ST Annes mum Julie Segev wants other families to know there can be light at the end of the tunnel for those affected by Fragile X syndrome.
Julie and husband Oren were left devastated when their son Daniel was diagnosed with the condition – the most common cause of inherited learning disability.
But over the years, they have learned to adapt and cope, and found out where and how to get help and information.
Friday is Fragile X Awareness Day, and Julie hopes she can help raise awareness, not only of the condition, but also help spread the message to other families they are not alone.
After receiving support from the Fragile X Society, dance teacher Julie has held many fund-raising events for the charity, which also carries out research into the genetic condition.
She says there have been many advancements and developments in the last five years – since her story was last featured in The Gazette.
She said: “I hope to get the message across to other families there can be dark times, but there can be great joy too.
“Things can be difficult, but there is light at the end of the tunnel. I am very proud of Danny and wouldn’t change him for the world.
“And I would also urge parents to never be afraid to ask for help. There is help out there and sometimes you might have to shout a bit louder, but you’re not alone.”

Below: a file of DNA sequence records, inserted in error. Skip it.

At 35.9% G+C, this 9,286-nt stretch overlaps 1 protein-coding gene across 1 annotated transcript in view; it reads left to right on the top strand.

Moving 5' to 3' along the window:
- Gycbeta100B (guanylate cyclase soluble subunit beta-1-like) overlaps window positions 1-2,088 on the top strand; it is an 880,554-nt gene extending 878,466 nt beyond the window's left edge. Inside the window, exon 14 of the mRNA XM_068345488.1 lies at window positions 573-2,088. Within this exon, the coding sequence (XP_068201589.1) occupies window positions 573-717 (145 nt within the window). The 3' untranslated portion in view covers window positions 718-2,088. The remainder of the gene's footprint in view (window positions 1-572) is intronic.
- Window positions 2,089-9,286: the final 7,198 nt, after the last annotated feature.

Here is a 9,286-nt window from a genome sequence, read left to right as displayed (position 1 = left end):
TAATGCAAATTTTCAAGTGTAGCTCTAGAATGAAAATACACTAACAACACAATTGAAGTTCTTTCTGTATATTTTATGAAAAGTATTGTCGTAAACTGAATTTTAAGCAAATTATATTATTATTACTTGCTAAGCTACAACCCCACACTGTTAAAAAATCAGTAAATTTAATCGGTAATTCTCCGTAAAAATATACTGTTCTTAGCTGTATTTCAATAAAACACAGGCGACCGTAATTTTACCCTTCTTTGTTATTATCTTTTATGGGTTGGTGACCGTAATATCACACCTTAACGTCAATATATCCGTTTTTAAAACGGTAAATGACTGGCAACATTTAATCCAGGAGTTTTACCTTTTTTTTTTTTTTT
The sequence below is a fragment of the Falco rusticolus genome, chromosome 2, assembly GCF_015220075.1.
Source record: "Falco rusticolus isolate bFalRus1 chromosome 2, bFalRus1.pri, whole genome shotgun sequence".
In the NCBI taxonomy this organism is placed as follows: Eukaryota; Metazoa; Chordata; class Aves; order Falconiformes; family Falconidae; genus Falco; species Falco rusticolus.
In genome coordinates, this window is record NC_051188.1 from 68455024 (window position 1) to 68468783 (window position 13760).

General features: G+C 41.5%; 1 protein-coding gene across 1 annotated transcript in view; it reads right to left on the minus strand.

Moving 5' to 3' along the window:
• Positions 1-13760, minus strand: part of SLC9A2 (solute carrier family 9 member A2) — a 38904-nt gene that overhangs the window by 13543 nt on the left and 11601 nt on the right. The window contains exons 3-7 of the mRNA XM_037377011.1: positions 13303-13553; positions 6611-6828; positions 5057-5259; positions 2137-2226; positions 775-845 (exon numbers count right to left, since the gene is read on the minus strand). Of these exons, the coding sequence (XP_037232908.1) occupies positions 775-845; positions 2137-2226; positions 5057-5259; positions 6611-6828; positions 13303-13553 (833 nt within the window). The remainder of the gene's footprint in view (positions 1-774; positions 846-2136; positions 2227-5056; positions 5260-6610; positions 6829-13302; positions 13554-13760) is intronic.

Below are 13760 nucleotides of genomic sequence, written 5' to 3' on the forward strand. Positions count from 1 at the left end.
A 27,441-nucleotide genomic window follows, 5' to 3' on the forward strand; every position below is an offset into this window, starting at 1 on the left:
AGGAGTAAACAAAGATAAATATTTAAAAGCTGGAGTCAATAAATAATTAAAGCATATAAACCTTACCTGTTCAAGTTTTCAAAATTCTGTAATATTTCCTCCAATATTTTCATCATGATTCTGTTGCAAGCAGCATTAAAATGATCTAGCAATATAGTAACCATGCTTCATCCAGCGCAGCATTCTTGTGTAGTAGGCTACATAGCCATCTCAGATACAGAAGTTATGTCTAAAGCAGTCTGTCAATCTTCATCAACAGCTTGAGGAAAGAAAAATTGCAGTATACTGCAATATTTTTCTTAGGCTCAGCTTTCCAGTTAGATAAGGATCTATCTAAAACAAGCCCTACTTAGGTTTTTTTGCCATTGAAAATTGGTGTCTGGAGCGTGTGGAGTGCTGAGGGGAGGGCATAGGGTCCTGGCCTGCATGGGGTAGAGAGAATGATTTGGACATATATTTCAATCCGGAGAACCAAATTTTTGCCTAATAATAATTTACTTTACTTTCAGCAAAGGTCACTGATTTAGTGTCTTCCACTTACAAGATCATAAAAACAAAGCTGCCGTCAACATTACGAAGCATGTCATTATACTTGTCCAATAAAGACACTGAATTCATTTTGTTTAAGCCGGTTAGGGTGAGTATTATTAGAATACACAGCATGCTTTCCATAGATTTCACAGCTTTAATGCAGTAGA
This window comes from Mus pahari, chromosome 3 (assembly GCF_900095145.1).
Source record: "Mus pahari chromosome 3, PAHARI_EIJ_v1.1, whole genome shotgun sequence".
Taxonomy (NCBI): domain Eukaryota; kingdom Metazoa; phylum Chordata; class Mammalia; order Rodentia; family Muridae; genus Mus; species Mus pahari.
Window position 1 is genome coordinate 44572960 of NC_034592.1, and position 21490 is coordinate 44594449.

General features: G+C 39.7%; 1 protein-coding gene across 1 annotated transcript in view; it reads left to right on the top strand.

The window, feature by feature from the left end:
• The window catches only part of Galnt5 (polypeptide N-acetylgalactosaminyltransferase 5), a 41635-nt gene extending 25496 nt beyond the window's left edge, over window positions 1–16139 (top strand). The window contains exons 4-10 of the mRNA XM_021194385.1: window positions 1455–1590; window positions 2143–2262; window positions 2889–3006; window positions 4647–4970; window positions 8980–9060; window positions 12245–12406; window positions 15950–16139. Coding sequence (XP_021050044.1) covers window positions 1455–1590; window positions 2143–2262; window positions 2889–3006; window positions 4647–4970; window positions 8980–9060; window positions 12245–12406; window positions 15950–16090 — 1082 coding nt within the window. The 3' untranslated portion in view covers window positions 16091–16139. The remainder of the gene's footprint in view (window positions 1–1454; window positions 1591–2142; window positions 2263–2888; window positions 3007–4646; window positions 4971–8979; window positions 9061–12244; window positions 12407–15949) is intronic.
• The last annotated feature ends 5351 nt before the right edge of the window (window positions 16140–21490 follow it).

Daniel was diagnosed with Fragile X when he was three – his parents had noticed he was late developing, but had no idea what the cause was.
Boys affected by Fragile X have learning difficulties, ranging from mild to severe intellectual disability. Girls are often of normal intelligence, but up to a third have learning difficulties – which may range from mild to severe.
Common behavioural features include short attention span, impulsiveness, restlessness and over activity.
Those with Fragile X can show autistic-like features – a dislike of eye contact, difficulty relating to people, anxiety in social situations and insistence on familiar routines.
Julie said: “As Danny got older when he was at mainstream school, the gap between him and his peers widened, and his difficulties became more apparent.
“I took the very painful decision to move him to a special school – which was difficult as there are none that were suitable in Fylde. He has to travel to Great Arley in Thornton, which means about an hour-and-a-half journey each way – and he gets travel sick.
“But the school is great, they are so caring. He’s doing okay. Fragile X is often misunderstood. People don’t realise Danny can understand things and take them all on board, but often finds it difficult to express himself.
“He then gets frustrated and suffers from migraines and anxiety. He struggles to let people know what’s worrying him.
“He is now taking medication, which helps. It’s not a miracle cure, but it helps with his concentration.
“And he takes a natural sleep hormone, to help him get off to sleep at night, as well as seeing a child psychiatrist. So there are things which can help with Fragile X.”
Julie – who is an affected carrier of the Fragile X gene and did not start reading or writing herself until the age of nine, but is now fluent in five languages – has recently been taking part in a world-wide study about Fragile X and its affect on the family as a whole, as well as the child.
Anyone who would like to speak to Julie about the condition can call her on 07901 868009 or email firstname.lastname@example.org.
n The Fragile X Society website is www.fragilex.org.uk.